@ The Forum, London, UK
13th December 2013
Review by Kirsty Birkett-Stubbs
Photos by Inty Malcolm
“I’d rather see Airbourne than AC/DC nowadays,” says one old-timer. “Yeah AC/DC are past it,” returns his pal. There’s a lot of shit being talked tonight. Either that or someone hasn’t been attending AC/DC gigs of late. What we can agree with though is that we really want to see Airbourne. A lot of people really want to see Airbourne. So much so that they’ve brought out The Forum. And some say Friday 13th is unlucky. Seems like a good omen down under.
It doesn’t look like this crowd is exactly illing, but then a little bit of The Treatment (3.5/5) shouldn’t do any harm. That’s if rock n roll is your cure. One of a number of bands gently pilfering from rock’s heady mid-years (or a homage as they say in polite circles), with The Treatment it’s like some guy asked for Guns ‘n’ Roses, when he meant Aerosmith, and ended up being presented with an un-named punk album. All trussed up in leather jackets.
It’s an enthusiastic show no doubt from the Cambridge kids, but the thing with The Treatment is that it feels like a really long time since their first, and only, full-length ‘This Might Hurt’ came out and so the set has the thudding inevitability of a career track listing. The thing is no matter how good your songs are, over-repetition gets a little dull. Still, they do throw in a new number which freshens thing up a little. Diagnosis: In good health but get eight or nine new songs down you, and come and see me again.
I don’t think Orange Goblin (4/5) have a second fiddle. If they do they haven’t brought it tonight. But then they’re not a ‘support’ band. One of those ones that are wheeled out time and again to fill up slots on the bill. The ones you rely on to warm up the crowd, but don’t trust to lead them. It’s not like that with Orange Goblin. Especially on their home turf.
Melding stoner, doom, and any number of other influences, Orange Goblin mellow hard and rock harder. See ‘Some You Win, Some You Lose’ and ‘Time Travelling Blues’, which come out particularly strong. Ben Ward rumbles into the microphone like a young Lemmy, before getting right down the front in the thick of it. He seems to be revelling in tonight’s crowd, as much as they are in him. Closing with ‘Red Tide Rising’, Orange Goblin ride out on the crest of a gig bloody well done.
“Are you ready, ready to rock,” bawls Joel O’Keeffe. It’s a question that doesn’t need to be asked. This crowd couldn’t get more ready. Not because the Marshall’s are stacked. Not because the light show is going, or the dry ice blasting. It’s not the stageshow that’s got this place packed, it’s the ‘show’ that is to come. It’s the four guys that make up Airbourne (5/5).
Whoever first coined it can’t claim to have made any great leap of imagination, but Airbourne are the natural successors to AC/DC. Straight off it’s like early years DC when during an extended version of ‘Girls In Black’ O’Keeffe dons a crew member’s shoulders to do a run through the crowd.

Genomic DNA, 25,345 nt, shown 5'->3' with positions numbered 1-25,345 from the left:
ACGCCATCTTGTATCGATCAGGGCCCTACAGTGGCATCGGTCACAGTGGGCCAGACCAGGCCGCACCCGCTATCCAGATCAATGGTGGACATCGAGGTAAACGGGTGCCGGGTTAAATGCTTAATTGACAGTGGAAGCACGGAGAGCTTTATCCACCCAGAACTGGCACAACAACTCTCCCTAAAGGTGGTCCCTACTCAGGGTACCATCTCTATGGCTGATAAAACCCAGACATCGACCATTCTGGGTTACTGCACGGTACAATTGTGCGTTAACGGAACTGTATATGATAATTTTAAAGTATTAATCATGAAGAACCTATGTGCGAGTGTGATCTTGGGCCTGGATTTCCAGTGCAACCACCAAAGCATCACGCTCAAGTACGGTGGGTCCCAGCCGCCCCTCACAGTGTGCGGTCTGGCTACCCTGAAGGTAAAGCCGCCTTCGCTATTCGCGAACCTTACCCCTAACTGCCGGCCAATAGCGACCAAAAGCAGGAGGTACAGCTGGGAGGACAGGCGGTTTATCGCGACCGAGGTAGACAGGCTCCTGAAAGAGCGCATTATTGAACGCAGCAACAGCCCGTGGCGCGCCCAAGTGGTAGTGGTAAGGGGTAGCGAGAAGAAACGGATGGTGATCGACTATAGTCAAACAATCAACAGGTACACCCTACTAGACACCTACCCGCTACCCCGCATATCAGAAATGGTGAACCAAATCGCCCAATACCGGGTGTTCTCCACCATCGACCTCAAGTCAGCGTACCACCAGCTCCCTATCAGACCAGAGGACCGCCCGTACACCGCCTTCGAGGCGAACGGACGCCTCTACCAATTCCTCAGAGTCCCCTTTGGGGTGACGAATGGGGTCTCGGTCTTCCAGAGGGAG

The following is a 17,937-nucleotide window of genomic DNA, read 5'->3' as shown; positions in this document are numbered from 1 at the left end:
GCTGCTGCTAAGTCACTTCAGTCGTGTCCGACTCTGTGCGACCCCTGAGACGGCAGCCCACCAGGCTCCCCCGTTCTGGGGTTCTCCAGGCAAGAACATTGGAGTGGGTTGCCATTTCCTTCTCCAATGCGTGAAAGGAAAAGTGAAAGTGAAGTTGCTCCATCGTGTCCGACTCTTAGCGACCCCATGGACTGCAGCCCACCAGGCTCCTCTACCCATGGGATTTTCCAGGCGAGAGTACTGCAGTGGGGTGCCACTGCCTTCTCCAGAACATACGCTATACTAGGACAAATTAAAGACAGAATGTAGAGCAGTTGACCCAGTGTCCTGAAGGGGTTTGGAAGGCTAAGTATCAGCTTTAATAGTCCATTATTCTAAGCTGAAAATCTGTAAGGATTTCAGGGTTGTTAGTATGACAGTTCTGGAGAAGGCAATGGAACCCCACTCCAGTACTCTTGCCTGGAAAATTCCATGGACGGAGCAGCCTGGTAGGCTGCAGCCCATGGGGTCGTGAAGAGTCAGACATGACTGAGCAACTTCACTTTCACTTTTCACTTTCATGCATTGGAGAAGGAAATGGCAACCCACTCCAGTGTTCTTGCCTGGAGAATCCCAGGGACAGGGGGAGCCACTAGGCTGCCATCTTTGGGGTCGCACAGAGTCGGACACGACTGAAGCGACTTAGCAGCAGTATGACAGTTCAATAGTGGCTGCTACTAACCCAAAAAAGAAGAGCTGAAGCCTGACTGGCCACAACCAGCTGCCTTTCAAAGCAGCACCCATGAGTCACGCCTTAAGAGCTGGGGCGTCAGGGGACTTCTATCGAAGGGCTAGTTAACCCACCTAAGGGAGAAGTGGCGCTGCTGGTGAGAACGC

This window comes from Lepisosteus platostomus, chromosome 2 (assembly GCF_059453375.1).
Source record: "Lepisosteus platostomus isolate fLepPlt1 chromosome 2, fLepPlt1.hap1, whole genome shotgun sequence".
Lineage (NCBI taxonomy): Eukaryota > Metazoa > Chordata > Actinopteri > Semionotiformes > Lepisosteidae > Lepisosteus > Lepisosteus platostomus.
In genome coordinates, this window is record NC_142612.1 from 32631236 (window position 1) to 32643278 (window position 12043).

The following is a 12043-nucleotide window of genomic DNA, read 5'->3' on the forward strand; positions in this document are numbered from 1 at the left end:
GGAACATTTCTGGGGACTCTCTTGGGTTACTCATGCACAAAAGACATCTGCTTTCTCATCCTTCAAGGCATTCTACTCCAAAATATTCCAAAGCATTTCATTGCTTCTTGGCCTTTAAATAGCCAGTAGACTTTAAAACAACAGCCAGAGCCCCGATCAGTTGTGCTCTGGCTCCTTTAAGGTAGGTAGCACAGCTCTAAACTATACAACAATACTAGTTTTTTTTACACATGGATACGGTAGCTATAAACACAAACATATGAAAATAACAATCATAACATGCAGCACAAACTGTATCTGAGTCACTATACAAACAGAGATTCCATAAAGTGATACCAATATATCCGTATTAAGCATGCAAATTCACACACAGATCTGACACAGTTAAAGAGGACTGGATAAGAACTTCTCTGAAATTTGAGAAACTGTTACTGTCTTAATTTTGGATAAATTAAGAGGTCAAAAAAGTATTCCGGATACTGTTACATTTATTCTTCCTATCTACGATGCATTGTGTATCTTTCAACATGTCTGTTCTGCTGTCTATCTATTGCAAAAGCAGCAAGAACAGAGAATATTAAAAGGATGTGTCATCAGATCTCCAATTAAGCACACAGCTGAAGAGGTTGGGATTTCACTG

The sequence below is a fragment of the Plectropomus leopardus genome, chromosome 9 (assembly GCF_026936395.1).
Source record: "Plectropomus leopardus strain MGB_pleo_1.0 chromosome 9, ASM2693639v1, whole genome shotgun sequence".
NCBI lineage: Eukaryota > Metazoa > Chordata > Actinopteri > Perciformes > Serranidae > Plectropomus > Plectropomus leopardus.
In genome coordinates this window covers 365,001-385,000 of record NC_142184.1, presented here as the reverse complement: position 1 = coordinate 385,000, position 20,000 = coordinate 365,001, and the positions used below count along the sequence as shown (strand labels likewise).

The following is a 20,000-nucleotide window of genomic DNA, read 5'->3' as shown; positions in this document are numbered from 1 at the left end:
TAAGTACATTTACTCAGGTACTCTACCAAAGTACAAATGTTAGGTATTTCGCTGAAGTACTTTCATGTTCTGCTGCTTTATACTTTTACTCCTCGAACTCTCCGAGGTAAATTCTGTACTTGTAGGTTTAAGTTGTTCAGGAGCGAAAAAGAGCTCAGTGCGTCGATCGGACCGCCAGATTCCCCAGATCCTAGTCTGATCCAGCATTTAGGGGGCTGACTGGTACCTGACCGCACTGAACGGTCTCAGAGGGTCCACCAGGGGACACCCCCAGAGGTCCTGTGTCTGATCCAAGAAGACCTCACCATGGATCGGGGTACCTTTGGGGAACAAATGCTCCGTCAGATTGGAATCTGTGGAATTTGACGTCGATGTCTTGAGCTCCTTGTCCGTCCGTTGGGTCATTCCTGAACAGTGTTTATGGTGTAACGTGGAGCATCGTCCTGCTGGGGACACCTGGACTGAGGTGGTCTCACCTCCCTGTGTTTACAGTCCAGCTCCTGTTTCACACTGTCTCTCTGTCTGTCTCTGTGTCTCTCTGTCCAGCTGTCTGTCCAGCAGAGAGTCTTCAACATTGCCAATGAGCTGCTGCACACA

With a more balanced set list than some, Airbourne pull equally from all releases storming through ‘Back In The Game’ and ‘Diamond In The Rough’. By ‘Black Dog Barking’ O’Keeffe practically foams at the teeth as he howls “It’s not the size of the fight in the dog.”
Whilst one man undoubtedly draws your attention, it’s not a one man show. O’Keeffe can only do what he does because of the faultless groundwork put in by those who don’t clamour for the spotlight. Which includes his brother. In the midst of ‘Cheap Wine and Cheaper Women’, O’Keeffe enquires “Can you catch” bookended with a mention of the Ashes. Insinuation is abound but it’s a good catch from the crowd for the British.
‘Hungry’, ‘No Way But The Hard Way’, ‘Stand Up For Rock ‘n’ Roll’ – every song is a bit more raucous, bit more rowdy, a bit more rock n roll. And throughout Airbourne don’t need to ask the crowd to sing along, they already are; there’s no need to ask them to clap because they’re already doing it. Chants are taken up, fists are raised, horns are formed. Gigs don’t get much better than this.
The airplane drone of ‘Live It Up’ ushers the encore in with a bang. The only thing wrong is that it’s the sound of a plane going down, when Airbourne are only flying high. It’s one of the strongest songs from the band’s latest long-un, but it pales under the might of O’Keeffe’s solo. Rather than scaling the facilities in his usual way, he bowls through the crowd, fighting up to the balcony to hang over the side, guitar still going. He’s like a young Angus – same manic grin, uncontrollably nodding head, sweaty and shirtless. An extended version of ‘Running Wild’ ensures the house is brought down. Send the cheque please. Actually we’ll cover it Australia – it’s our pleasure.
What was it that AC/DC said – “rock and roll will survive”. It’s a sentiment that’s alive and well today, in part because of bands like Airbourne. They’ll never have done it first, they may lean so heavily on what came before that you’re not sure they’d exist without, but for continuing to revel in the sheer joy of rock n roll, without gimmicks or an agenda, we can’t fault them. Showing that joined up thinking O’Keeffe ends simply with the words “as long as we’re alive, as long as you’re alive, rock n roll will never die”. We’re inclined to agree.
Main Title from “Terminator 2”
(Brad Fiedel song)
Ready to Rock
Too Much, Too Young, Too Fast
Girls In Black
Back in the Game
Diamond in the Rough
Black Dog Barking
Cheap Wine & Cheaper Women
No Way But the Hard Way
Stand Up for Rock ‘N’ Roll
Live It Up
Raise the Flag